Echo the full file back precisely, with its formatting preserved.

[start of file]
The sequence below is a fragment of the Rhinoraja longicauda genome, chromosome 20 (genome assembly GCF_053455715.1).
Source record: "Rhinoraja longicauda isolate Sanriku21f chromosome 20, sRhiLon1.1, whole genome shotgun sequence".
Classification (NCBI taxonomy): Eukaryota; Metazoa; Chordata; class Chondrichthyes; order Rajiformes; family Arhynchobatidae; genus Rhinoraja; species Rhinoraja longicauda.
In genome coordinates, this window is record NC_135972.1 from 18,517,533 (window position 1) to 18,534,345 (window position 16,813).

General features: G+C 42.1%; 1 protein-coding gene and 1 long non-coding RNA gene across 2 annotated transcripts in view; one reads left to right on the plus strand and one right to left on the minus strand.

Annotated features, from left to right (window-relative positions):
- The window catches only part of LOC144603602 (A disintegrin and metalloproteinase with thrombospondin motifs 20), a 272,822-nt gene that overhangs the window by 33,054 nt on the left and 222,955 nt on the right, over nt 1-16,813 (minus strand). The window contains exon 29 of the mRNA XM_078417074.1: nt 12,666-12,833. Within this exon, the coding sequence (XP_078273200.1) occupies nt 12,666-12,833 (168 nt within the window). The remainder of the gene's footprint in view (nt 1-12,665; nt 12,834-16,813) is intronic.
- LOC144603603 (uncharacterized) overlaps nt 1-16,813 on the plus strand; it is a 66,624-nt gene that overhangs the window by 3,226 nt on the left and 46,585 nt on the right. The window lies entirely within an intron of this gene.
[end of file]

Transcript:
The sequence below is a fragment of the Rhinoraja longicauda genome, chromosome 20 (genome assembly GCF_053455715.1).
Source record: "Rhinoraja longicauda isolate Sanriku21f chromosome 20, sRhiLon1.1, whole genome shotgun sequence".
Classification (NCBI taxonomy): Eukaryota; Metazoa; Chordata; class Chondrichthyes; order Rajiformes; family Arhynchobatidae; genus Rhinoraja; species Rhinoraja longicauda.
In genome coordinates, this window is record NC_135972.1 from 18,517,533 (window position 1) to 18,534,345 (window position 16,813).

General features: G+C 42.1%; 1 protein-coding gene and 1 long non-coding RNA gene across 2 annotated transcripts in view; one reads left to right on the plus strand and one right to left on the minus strand.

Annotated features, from left to right (window-relative positions):
- The window catches only part of LOC144603602 (A disintegrin and metalloproteinase with thrombospondin motifs 20), a 272,822-nt gene that overhangs the window by 33,054 nt on the left and 222,955 nt on the right, over nt 1-16,813 (minus strand). The window contains exon 29 of the mRNA XM_078417074.1: nt 12,666-12,833. Within this exon, the coding sequence (XP_078273200.1) occupies nt 12,666-12,833 (168 nt within the window). The remainder of the gene's footprint in view (nt 1-12,665; nt 12,834-16,813) is intronic.
- LOC144603603 (uncharacterized) overlaps nt 1-16,813 on the plus strand; it is a 66,624-nt gene that overhangs the window by 3,226 nt on the left and 46,585 nt on the right. The window lies entirely within an intron of this gene.